LOVE AND MONSTERS Exclusive Interview With IRON FIST And THE MATRIX 4 Star Jessica Henwick
We recently spoke to Jessica Henwick (Iron Fist) about her role as Aimee in Love and Monsters, exploring what it was like to shoot a movie set in the Monsterpocalypse, her hopes for a sequel, and more...
Love and Monsters premieres at home and in select theaters tomorrow from Paramount Pictures, and takes place seven years after the "Monsterpocalypse." Humanity has been forced to hide underground, but Joel (Dylan O'Brien, The Maze Runner) decides to embark on a mission to reunite with his high school girlfriend Aimee (Jessica Henwick, Iron Fist) after reconnecting with her over the radio. However, with dangerous monsters standing in his way, their reunion isn't going to be easy.
Henwick has made a huge impact in Hollywood over the past few years, and with her days in the Marvel Cinematic Universe now behind her, the actress is gearing up to take on lead roles in franchises like The Matrix and Godzilla vs. Kong (click here for an update on those from the star).
We caught up with Henwick over Zoom to discuss her role in Love and Monsters, and she went into detail about what it was like to be part of this project. We want to extend a huge thank you to the actress for taking the time to chat with us about the movie. You can check out our review right here.
What was it when you first read the Love and Monsters screenplay that jumped out at you and made you want to be part of this project?
The writing in the script was so good, and it crossed so many different genres. It’s just rare to read an original script, honestly, and knowing Dylan was going to be in it as well, I knew he would smash it out of the park. Those were the things that sold me. Dylan and I have been saying it was like reading a Pixar film. That’s what it felt like. There was this fantastical quality to this boy and his dog going off on a quest, and you don’t read that very often, so it was kind of a no-brainer.
I loved the movie, and something that stood out to me was the fact that Aimiee isn’t a damsel in distress and is, in fact, a legit badass. How important was it for you to have a strong female character to be able to sink your teeth into here?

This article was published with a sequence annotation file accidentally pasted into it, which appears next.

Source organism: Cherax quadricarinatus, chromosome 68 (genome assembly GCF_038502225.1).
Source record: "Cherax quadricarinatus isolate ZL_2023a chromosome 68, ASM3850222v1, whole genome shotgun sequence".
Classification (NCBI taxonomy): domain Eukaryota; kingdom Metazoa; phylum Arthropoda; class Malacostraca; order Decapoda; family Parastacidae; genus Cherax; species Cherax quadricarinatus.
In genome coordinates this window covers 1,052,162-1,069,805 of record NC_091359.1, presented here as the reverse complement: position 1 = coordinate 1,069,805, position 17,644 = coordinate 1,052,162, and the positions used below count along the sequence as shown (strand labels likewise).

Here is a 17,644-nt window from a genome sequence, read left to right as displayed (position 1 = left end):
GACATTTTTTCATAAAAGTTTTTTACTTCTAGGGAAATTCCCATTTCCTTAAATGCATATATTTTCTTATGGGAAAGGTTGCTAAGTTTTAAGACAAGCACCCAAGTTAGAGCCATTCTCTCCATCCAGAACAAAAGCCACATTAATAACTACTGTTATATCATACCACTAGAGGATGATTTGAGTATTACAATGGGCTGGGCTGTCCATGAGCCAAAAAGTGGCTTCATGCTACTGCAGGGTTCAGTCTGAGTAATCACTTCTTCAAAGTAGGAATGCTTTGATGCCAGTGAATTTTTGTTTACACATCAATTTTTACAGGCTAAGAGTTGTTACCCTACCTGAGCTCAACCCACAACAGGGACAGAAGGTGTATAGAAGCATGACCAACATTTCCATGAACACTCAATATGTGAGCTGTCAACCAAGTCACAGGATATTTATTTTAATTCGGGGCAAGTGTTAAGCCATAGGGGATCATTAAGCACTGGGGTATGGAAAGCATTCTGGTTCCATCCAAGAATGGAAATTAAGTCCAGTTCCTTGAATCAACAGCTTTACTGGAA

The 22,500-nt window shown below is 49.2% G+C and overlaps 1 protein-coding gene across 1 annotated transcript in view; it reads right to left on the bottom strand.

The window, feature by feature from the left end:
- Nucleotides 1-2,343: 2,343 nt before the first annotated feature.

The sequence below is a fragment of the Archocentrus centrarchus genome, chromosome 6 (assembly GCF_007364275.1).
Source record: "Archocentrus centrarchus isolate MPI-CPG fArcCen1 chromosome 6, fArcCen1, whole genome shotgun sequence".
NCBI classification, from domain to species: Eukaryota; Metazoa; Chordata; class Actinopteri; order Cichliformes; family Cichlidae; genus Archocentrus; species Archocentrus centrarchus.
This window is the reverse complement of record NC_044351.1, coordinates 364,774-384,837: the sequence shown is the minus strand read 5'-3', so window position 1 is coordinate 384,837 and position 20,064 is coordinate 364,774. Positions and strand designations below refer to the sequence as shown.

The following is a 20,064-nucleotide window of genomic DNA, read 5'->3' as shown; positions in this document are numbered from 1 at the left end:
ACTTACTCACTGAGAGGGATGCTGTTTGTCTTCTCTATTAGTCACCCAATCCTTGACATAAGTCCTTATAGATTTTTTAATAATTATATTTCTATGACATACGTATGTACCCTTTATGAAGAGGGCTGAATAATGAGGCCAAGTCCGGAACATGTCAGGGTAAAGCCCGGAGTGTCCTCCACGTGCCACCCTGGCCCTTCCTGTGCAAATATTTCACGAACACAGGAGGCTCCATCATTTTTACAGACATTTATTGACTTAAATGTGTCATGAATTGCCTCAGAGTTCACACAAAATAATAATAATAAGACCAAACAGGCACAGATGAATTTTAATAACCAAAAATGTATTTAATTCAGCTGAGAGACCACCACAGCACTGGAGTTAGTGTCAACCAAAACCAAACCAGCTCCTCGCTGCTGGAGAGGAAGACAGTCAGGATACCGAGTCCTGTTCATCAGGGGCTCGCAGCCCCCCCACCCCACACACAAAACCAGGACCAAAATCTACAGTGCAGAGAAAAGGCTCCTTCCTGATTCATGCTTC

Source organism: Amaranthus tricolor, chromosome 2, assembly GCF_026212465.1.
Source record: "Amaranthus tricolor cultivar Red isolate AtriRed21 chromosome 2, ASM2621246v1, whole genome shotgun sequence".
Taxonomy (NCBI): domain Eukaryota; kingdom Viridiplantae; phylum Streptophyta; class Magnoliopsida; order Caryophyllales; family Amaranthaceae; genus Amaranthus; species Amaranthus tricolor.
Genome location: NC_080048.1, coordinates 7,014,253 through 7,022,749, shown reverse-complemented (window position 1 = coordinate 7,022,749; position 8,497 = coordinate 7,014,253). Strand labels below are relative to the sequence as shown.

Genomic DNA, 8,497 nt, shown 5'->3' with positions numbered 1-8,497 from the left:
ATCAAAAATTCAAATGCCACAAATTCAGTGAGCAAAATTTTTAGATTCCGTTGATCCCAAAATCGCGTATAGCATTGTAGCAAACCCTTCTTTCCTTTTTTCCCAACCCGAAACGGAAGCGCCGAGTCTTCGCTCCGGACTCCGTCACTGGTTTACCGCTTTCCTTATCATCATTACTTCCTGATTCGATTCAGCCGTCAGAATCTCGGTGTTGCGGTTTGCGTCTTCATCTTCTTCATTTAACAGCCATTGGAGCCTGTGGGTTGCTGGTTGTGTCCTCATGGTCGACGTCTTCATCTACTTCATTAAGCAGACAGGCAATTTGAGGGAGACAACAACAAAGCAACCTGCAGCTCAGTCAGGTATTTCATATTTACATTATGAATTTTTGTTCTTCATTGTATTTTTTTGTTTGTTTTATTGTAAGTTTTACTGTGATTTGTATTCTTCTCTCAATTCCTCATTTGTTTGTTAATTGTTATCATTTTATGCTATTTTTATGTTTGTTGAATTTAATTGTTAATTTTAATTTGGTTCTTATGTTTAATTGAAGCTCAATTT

I always strive to find female characters who I feel are real. This is a girl who spent her teenage years growing up in the ‘Monsterpocalypse,’ so it feels right that she’s strong and independent, and when we find her, she’s got scars on her face, and has really lived it. She’s gone through an ordeal [Laughs]. It was important to me that the character not just be this airbrushed, picture perfect girl that Joel imagines he’s going to see.
Without getting into spoilers, we don’t necessarily see a conventional love story here, so how much fun was it for you to explore that dynamic between Joel and Aimee?
I think that the film is about a lot of different types of love, and Joel really comes to understand what that word means. I think he’s lived underground for so long, he has quite a childlike view of love, and by the end, he understands all the different types of love.
For a lot of the movie, we’re just hearing your voice across the radio, so were you in just in a recording booth for that or are those scenes you were able to work with Dylan O'Brien on?
I was on set! I was on set the whole time. It was really important to both me and Dylan to start getting that chemistry from the get go. Also, just because he improvises so much and because I like to improvise a lot, we didn’t want it to be restricted by the fact I wasn’t there. I was in a tiny tent on the side of set with a speaker, and I had a monitor where I could see Dylan, but he couldn’t see me, and that was quite funny. I loved doing those scenes.